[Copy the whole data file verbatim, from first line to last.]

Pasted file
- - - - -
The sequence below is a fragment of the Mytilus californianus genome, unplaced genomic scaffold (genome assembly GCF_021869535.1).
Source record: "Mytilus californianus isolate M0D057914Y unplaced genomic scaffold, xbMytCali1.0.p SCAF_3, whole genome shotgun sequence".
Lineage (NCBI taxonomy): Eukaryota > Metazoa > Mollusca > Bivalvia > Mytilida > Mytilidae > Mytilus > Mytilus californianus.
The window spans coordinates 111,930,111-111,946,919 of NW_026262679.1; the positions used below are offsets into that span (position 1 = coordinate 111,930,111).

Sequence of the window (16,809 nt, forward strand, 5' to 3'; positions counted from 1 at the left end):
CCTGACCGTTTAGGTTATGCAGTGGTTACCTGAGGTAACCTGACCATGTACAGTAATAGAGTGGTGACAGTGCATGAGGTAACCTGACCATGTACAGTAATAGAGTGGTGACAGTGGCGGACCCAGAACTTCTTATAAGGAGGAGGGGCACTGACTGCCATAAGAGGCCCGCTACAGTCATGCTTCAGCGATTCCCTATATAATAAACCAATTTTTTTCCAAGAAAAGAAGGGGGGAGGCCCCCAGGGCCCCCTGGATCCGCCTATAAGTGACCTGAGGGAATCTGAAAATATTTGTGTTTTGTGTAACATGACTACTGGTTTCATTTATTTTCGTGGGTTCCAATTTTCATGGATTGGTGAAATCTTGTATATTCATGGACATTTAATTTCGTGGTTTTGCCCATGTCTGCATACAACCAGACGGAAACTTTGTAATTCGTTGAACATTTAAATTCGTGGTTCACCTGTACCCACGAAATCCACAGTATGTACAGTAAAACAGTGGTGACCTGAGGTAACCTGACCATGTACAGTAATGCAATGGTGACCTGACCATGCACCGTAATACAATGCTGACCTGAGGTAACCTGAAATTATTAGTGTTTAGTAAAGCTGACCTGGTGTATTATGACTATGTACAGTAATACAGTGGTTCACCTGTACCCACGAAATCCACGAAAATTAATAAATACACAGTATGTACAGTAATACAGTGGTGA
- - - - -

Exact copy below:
The sequence below is a fragment of the Mytilus californianus genome, unplaced genomic scaffold (genome assembly GCF_021869535.1).
Source record: "Mytilus californianus isolate M0D057914Y unplaced genomic scaffold, xbMytCali1.0.p SCAF_3, whole genome shotgun sequence".
Lineage (NCBI taxonomy): Eukaryota > Metazoa > Mollusca > Bivalvia > Mytilida > Mytilidae > Mytilus > Mytilus californianus.
The window spans coordinates 111,930,111-111,946,919 of NW_026262679.1; the positions used below are offsets into that span (position 1 = coordinate 111,930,111).

Sequence of the window (16,809 nt, forward strand, 5' to 3'; positions counted from 1 at the left end):
CCTGACCGTTTAGGTTATGCAGTGGTTACCTGAGGTAACCTGACCATGTACAGTAATAGAGTGGTGACAGTGCATGAGGTAACCTGACCATGTACAGTAATAGAGTGGTGACAGTGGCGGACCCAGAACTTCTTATAAGGAGGAGGGGCACTGACTGCCATAAGAGGCCCGCTACAGTCATGCTTCAGCGATTCCCTATATAATAAACCAATTTTTTTCCAAGAAAAGAAGGGGGGAGGCCCCCAGGGCCCCCTGGATCCGCCTATAAGTGACCTGAGGGAATCTGAAAATATTTGTGTTTTGTGTAACATGACTACTGGTTTCATTTATTTTCGTGGGTTCCAATTTTCATGGATTGGTGAAATCTTGTATATTCATGGACATTTAATTTCGTGGTTTTGCCCATGTCTGCATACAACCAGACGGAAACTTTGTAATTCGTTGAACATTTAAATTCGTGGTTCACCTGTACCCACGAAATCCACAGTATGTACAGTAAAACAGTGGTGACCTGAGGTAACCTGACCATGTACAGTAATGCAATGGTGACCTGACCATGCACCGTAATACAATGCTGACCTGAGGTAACCTGAAATTATTAGTGTTTAGTAAAGCTGACCTGGTGTATTATGACTATGTACAGTAATACAGTGGTTCACCTGTACCCACGAAATCCACGAAAATTAATAAATACACAGTATGTACAGTAATACAGTGGTGA